After accomplishing nothing of note, but seemingly having a fun time honking their horns, the trucker protest known as the “people’s convoy” is packing up their bug-out bags and heading home.
Organizers announced the decision to leave the Washington, D.C., area at a Sunday night meeting. Organizer Mike Landis told the convoy folks in a speech it was time to "pack up” and head back to California, where the convoy kicked off in late February.
“We’re going to convoy tomorrow, we’re going to leave early,” said Landis. “Then we’re going to take the people’s convoy back to California.”
Their plan is to head out Tuesday or Wednesday morning from the Hagerstown Speedway in Maryland, the convoy’s home base (about 90 minutes outside of Washington) since March 4. The convoy’s original plan was to drive through and around the D.C. area until the COVID-19 emergency act was lifted. Needless to say, that goal was not achieved.
Some researchers following the convoy have suggested the decision was made because the convoy has used up its funds and was unable to secure a new location in Maryland. The group has long claimed to have a new location secured, after knowing they had to leave the Speedway parking lot, but never released any details. In his speech Sunday, Landis told the convoy participants that the decision was made because the California Legislature is about to vote on a series of state bills regarding vaccines and COVID.
The bills are the focus of a well-known anti-vaccine group, one of whose members, Robert Malone, gave a speech at the Speedway on Saturday.
Shifting their efforts to the state level is a massive change for the group’s goals, which had been focused on the federal level, despite there being very few vaccine rules left in the U.S.
“To me, they are the reason we are here; however, I think stopping those is more important at this point of time than getting the emergency declaration repealed because that’s already in place and we need to stop stuff like these bills getting in place.”
“So what I wanna know is, what do you all think about heading to California?”
The crowd roared with approval.
Landis said they’re “not done here” but are going to go to Cali and then return to Hagerstown to “finish this job.” The crowd then prayed—thanking God for “keeping the internet free so we all know what's going on”—and recited the pledge of allegiance. The convoy’s website now has “The People’s Convoy is Heading to California!” in large bold letters on its homepage.
The convoy is on its face against vaccine mandates, but is at its heart an anti-vaccine and anti-government movement. The protest was a copycat of one in Canada that occupied the capital city of Ottawa for several weeks, garnering international media attention. The American convoy wasn’t nearly as effective, however, despite scoring some meetings with GOP politicians thirsty for MAGA clout; all they did was honk their horns, get scared by phantom antifa, and get trolled by a cyclist. The main convoy left Adelanto, California, on Feb. 24, so they’ll essentially be backtracking the whole way home.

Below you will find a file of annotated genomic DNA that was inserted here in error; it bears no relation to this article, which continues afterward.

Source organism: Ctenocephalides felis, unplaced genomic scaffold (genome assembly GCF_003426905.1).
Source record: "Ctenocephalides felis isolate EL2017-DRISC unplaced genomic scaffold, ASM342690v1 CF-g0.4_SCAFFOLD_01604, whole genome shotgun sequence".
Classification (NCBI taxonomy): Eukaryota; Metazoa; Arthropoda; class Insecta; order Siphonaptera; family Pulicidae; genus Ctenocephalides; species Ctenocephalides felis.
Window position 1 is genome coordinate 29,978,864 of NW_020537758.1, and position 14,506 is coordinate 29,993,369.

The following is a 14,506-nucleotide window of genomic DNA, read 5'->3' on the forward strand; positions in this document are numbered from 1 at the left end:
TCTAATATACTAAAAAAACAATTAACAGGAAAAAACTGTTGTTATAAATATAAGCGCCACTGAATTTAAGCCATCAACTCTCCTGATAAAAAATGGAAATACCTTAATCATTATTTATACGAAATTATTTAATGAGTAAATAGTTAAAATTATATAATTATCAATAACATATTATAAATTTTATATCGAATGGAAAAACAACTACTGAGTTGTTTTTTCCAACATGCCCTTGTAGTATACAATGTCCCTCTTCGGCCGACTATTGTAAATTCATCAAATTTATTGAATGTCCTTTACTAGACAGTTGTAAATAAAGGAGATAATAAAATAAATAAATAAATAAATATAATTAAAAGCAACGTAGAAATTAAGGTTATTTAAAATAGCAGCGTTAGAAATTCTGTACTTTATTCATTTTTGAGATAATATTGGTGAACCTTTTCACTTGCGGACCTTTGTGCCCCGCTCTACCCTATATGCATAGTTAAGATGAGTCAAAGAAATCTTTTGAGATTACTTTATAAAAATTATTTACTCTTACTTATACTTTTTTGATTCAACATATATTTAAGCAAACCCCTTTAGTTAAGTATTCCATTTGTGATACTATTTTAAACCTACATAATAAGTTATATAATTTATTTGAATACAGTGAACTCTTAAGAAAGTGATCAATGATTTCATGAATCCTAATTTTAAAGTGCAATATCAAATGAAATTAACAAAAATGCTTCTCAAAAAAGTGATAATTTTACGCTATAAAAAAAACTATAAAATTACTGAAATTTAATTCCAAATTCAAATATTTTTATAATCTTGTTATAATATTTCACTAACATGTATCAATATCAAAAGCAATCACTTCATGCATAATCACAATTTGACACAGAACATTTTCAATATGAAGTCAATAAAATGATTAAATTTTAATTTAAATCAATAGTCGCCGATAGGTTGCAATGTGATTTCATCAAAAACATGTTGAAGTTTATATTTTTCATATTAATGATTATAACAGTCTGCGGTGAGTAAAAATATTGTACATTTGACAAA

The cyclist slowing down the convoy. Photo via Facebook livestream.
It wasn’t long before some supporters and conveyors started questioning this decision. Some questioned the state-vs.-federal focus, some asked if the convoy will be paying people’s fuel costs for the trip across the country, some lamented the lack of information about the decision.
“What was that bullshit last night, about us going to California,” one man on a livestream said. “You know what’s going to happen? Three-fourths of these people are going to go home.”
“I heard recently that the convoy is running out of money,” he added later. He said if he’d been at Sunday’s meeting, he would have grabbed the mic and said it was a bad idea.
“This protest started about the mandates that are in play,” wrote one supporter on Facebook. “If you don't protest every day in D.C. about the mandates, then you just shot yourself in the foot. Going to California is a bad idea.”
If the people’s convoy is seen as ineffective and backing down, researchers worry some of the most die-hard in the movement will take matters into their own hands. Sara Aniano, a graduate student studying the far-right rhetoric on social media who has been watching the convoy for weeks, said it’s not the many she’s concerned about, but the few.
“My concern is not a well-coordinated mob of thousands descending on downtown D.C.,” Aniano told VICE News previously. “My concern is people getting frustrated as they already are, but then taking that frustration and using it to mobilize and go rogue in a way that defies the official guidance of the people's convoys."
Largely though, the truckers seem supportive of the decision. Another streamer said they had to go to California because “if they pass these bills, we’re all fucked.”
This decision comes after the key organizer and the group's de facto leader, Brian Brase, took leave from the group once more. On Sunday morning, Brase said he needed to run home for an undisclosed amount of time. The last time Brase took an absence, the group fell into infighting, with a man calling himself “Ricky Bobby'' causing all sorts of drama.
“Don’t worry, I’m not disappearing and never coming back,” said Brase. “I will be back, not abandoning you, not running away.”
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